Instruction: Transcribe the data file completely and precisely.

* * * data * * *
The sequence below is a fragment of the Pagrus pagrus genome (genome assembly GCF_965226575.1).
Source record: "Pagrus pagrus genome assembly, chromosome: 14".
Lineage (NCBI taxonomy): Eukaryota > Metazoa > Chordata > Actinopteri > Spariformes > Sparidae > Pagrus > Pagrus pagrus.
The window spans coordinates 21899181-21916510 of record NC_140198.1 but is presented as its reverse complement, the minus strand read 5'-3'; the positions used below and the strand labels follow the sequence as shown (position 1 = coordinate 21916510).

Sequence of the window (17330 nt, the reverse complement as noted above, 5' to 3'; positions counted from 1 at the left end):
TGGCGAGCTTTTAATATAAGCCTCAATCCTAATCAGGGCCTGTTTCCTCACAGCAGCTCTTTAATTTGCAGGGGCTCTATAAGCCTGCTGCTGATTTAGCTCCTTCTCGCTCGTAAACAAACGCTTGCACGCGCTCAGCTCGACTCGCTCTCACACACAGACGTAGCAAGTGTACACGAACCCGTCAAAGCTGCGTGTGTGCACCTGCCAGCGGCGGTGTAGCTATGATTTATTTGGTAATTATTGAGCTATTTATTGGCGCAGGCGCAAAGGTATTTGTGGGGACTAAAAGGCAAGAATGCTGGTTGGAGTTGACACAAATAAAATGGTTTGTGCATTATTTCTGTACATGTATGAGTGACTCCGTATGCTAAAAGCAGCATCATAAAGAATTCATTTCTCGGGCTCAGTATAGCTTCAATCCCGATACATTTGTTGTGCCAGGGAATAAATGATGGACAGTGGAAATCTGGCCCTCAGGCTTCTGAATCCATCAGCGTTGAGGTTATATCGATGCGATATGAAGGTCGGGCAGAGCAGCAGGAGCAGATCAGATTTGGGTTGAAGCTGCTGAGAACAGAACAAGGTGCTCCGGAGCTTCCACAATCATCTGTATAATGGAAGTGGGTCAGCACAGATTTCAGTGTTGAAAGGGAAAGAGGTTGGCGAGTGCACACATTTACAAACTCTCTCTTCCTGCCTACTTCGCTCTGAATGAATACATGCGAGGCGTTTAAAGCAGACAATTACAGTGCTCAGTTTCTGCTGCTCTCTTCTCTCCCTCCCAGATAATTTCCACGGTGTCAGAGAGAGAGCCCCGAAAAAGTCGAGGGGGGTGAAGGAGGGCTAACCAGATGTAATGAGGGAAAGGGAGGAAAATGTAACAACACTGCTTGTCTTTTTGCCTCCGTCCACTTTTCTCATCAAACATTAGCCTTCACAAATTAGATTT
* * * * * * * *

The sequence below is a fragment of the Pagrus pagrus genome (genome assembly GCF_965226575.1).
Source record: "Pagrus pagrus genome assembly, chromosome: 14".
Lineage (NCBI taxonomy): Eukaryota > Metazoa > Chordata > Actinopteri > Spariformes > Sparidae > Pagrus > Pagrus pagrus.
The window spans coordinates 21899181-21916510 of record NC_140198.1 but is presented as its reverse complement, the minus strand read 5'-3'; the positions used below and the strand labels follow the sequence as shown (position 1 = coordinate 21916510).

Sequence of the window (17330 nt, the reverse complement as noted above, 5' to 3'; positions counted from 1 at the left end):
TGGCGAGCTTTTAATATAAGCCTCAATCCTAATCAGGGCCTGTTTCCTCACAGCAGCTCTTTAATTTGCAGGGGCTCTATAAGCCTGCTGCTGATTTAGCTCCTTCTCGCTCGTAAACAAACGCTTGCACGCGCTCAGCTCGACTCGCTCTCACACACAGACGTAGCAAGTGTACACGAACCCGTCAAAGCTGCGTGTGTGCACCTGCCAGCGGCGGTGTAGCTATGATTTATTTGGTAATTATTGAGCTATTTATTGGCGCAGGCGCAAAGGTATTTGTGGGGACTAAAAGGCAAGAATGCTGGTTGGAGTTGACACAAATAAAATGGTTTGTGCATTATTTCTGTACATGTATGAGTGACTCCGTATGCTAAAAGCAGCATCATAAAGAATTCATTTCTCGGGCTCAGTATAGCTTCAATCCCGATACATTTGTTGTGCCAGGGAATAAATGATGGACAGTGGAAATCTGGCCCTCAGGCTTCTGAATCCATCAGCGTTGAGGTTATATCGATGCGATATGAAGGTCGGGCAGAGCAGCAGGAGCAGATCAGATTTGGGTTGAAGCTGCTGAGAACAGAACAAGGTGCTCCGGAGCTTCCACAATCATCTGTATAATGGAAGTGGGTCAGCACAGATTTCAGTGTTGAAAGGGAAAGAGGTTGGCGAGTGCACACATTTACAAACTCTCTCTTCCTGCCTACTTCGCTCTGAATGAATACATGCGAGGCGTTTAAAGCAGACAATTACAGTGCTCAGTTTCTGCTGCTCTCTTCTCTCCCTCCCAGATAATTTCCACGGTGTCAGAGAGAGAGCCCCGAAAAAGTCGAGGGGGGTGAAGGAGGGCTAACCAGATGTAATGAGGGAAAGGGAGGAAAATGTAACAACACTGCTTGTCTTTTTGCCTCCGTCCACTTTTCTCATCAAACATTAGCCTTCACAAATTAGATTT